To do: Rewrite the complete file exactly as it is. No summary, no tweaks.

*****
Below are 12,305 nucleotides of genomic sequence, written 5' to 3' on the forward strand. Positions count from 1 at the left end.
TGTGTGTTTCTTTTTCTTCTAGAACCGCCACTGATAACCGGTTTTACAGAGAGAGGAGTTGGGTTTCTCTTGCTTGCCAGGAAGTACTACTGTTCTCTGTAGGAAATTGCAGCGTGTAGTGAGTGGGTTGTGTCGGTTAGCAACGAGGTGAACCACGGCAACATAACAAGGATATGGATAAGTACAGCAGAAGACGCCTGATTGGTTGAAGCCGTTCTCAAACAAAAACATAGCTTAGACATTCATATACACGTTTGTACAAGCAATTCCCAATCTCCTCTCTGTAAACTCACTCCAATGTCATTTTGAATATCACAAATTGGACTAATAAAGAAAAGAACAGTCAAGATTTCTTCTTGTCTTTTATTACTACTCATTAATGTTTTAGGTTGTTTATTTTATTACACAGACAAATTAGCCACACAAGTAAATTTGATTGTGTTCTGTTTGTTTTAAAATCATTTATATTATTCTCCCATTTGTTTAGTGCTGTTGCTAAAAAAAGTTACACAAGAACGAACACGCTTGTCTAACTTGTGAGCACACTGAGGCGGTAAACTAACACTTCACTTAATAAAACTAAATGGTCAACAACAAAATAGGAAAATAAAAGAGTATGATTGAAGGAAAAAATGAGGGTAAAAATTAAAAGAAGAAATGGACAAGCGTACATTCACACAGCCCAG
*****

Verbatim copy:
Below are 12,305 nucleotides of genomic sequence, written 5' to 3' on the forward strand. Positions count from 1 at the left end.
TGTGTGTTTCTTTTTCTTCTAGAACCGCCACTGATAACCGGTTTTACAGAGAGAGGAGTTGGGTTTCTCTTGCTTGCCAGGAAGTACTACTGTTCTCTGTAGGAAATTGCAGCGTGTAGTGAGTGGGTTGTGTCGGTTAGCAACGAGGTGAACCACGGCAACATAACAAGGATATGGATAAGTACAGCAGAAGACGCCTGATTGGTTGAAGCCGTTCTCAAACAAAAACATAGCTTAGACATTCATATACACGTTTGTACAAGCAATTCCCAATCTCCTCTCTGTAAACTCACTCCAATGTCATTTTGAATATCACAAATTGGACTAATAAAGAAAAGAACAGTCAAGATTTCTTCTTGTCTTTTATTACTACTCATTAATGTTTTAGGTTGTTTATTTTATTACACAGACAAATTAGCCACACAAGTAAATTTGATTGTGTTCTGTTTGTTTTAAAATCATTTATATTATTCTCCCATTTGTTTAGTGCTGTTGCTAAAAAAAGTTACACAAGAACGAACACGCTTGTCTAACTTGTGAGCACACTGAGGCGGTAAACTAACACTTCACTTAATAAAACTAAATGGTCAACAACAAAATAGGAAAATAAAAGAGTATGATTGAAGGAAAAAATGAGGGTAAAAATTAAAAGAAGAAATGGACAAGCGTACATTCACACAGCCCAG